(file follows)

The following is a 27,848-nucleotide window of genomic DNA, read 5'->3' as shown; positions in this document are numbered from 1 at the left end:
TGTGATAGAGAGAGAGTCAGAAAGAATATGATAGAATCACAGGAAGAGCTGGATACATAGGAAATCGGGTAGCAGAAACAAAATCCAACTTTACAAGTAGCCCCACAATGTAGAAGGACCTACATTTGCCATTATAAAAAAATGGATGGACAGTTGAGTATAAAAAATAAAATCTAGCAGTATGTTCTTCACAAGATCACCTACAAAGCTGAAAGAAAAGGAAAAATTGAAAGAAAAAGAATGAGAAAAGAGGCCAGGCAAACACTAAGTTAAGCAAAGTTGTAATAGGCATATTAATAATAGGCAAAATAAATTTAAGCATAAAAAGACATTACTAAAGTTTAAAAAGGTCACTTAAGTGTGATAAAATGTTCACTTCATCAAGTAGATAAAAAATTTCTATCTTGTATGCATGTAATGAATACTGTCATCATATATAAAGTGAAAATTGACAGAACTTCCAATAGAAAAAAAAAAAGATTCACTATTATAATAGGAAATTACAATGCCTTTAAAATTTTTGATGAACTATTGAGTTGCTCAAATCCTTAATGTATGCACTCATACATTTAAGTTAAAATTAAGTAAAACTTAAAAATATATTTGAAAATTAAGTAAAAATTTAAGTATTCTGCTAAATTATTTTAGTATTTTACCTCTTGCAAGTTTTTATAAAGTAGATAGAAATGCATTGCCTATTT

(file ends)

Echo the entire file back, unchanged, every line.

The following is a 27,848-nucleotide window of genomic DNA, read 5'->3' as shown; positions in this document are numbered from 1 at the left end:
TGTGATAGAGAGAGAGTCAGAAAGAATATGATAGAATCACAGGAAGAGCTGGATACATAGGAAATCGGGTAGCAGAAACAAAATCCAACTTTACAAGTAGCCCCACAATGTAGAAGGACCTACATTTGCCATTATAAAAAAATGGATGGACAGTTGAGTATAAAAAATAAAATCTAGCAGTATGTTCTTCACAAGATCACCTACAAAGCTGAAAGAAAAGGAAAAATTGAAAGAAAAAGAATGAGAAAAGAGGCCAGGCAAACACTAAGTTAAGCAAAGTTGTAATAGGCATATTAATAATAGGCAAAATAAATTTAAGCATAAAAAGACATTACTAAAGTTTAAAAAGGTCACTTAAGTGTGATAAAATGTTCACTTCATCAAGTAGATAAAAAATTTCTATCTTGTATGCATGTAATGAATACTGTCATCATATATAAAGTGAAAATTGACAGAACTTCCAATAGAAAAAAAAAAAGATTCACTATTATAATAGGAAATTACAATGCCTTTAAAATTTTTGATGAACTATTGAGTTGCTCAAATCCTTAATGTATGCACTCATACATTTAAGTTAAAATTAAGTAAAACTTAAAAATATATTTGAAAATTAAGTAAAAATTTAAGTATTCTGCTAAATTATTTTAGTATTTTACCTCTTGCAAGTTTTTATAAAGTAGATAGAAATGCATTGCCTATTT